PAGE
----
The other day I wrote a post about letting go of expectations, and forgiving and forgetting when expectations aren’t met.
As I expected, the responses were passionate. And some of the private responses I received suggested I should demand better from my spouse and encourage others to do the same.
But how? I know, maybe issue an ultimatum.
Because those work so well!
Sarcasm aside, I’d love it if I could give you an easy five-step process to getting your husband to stop doing all those annoying, stupid and things he does, but I can’t. You can talk, you can use lots of “I” messages, you can create a checklist, you can hold regular meetings, and yes, those things will probably help, but I can’t make any guarantees. So, what options do you have?
Hey, don’t get me wrong. I’m not excusing everything your husband has ever done to make you mad. I bet some of it really was wrong. But then, what about our screw-ups, which I assure you are plentiful whether we notice them or not? How do I want to be treated when I mess up or fall down on the job or just fail to live up to what I promised to be?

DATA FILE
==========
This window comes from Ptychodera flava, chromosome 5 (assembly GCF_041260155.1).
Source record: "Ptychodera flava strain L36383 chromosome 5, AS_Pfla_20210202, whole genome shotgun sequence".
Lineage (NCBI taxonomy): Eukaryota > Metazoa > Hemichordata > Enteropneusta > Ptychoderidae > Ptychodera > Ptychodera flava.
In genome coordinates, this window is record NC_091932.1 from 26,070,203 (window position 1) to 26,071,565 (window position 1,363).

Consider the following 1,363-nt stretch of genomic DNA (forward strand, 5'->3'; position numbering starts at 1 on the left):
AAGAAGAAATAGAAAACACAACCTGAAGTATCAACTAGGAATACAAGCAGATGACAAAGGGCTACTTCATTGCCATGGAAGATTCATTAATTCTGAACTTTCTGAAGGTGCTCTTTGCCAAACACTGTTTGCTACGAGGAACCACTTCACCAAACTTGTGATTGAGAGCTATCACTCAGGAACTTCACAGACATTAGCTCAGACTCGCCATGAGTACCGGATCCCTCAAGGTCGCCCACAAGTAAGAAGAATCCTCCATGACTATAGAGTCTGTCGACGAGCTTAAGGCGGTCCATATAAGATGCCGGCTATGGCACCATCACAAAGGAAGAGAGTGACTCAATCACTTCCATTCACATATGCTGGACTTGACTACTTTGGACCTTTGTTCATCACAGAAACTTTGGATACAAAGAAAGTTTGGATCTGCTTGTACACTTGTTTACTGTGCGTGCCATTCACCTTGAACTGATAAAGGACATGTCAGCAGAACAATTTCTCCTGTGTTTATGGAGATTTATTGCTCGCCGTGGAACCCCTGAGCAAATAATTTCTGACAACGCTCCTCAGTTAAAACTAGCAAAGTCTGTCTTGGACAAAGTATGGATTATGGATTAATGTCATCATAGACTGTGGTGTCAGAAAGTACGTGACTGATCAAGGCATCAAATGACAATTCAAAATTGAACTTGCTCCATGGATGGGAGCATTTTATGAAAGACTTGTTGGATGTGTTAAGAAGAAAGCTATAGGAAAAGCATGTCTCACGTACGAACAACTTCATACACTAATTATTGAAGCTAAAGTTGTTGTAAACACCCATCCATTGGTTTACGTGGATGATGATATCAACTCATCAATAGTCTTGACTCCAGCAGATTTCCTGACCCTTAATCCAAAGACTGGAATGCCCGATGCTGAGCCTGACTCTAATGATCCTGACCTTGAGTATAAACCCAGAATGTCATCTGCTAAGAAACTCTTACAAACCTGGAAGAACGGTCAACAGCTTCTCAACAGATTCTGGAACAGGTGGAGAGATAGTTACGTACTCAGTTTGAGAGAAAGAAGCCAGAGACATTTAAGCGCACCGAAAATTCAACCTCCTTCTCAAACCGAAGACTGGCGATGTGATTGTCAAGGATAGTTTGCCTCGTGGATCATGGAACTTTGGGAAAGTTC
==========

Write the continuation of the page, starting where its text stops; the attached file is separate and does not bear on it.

Of course, knowing we’re imperfect too doesn’t mean it’s always easy to move past resentment–far from it. We are all different, and I don’t think there’s any one-size-fits-all process. But I believe you can strengthen your forgiveness muscle, if you’re willing to be open, ask yourself tough questions, and most important, just keep trying. Here are some things I find help me shift my perspective:
1) Look at the big picture.
Yes, it’s crazy-making when your significant other doesn’t clean up after himself, or forgets over and over what time the kids’ school bus comes, or overdraws the checking account, or (insert whatever irresponsible or frustrating thing he does here.)
But I have found that I tend to see the stuff that’s right in front of me, and the things in my sphere of notice tend to be: children, cleanliness of house, work.
Jon’s sphere looks different. He notices things like whether there are batteries in the house and whether I’ve updated the security on my computer and whether or not the car has gas. I might not always notice his contributions because they aren’t in my sphere of priority. But that doesn’t mean his sphere doesn’t matter, too.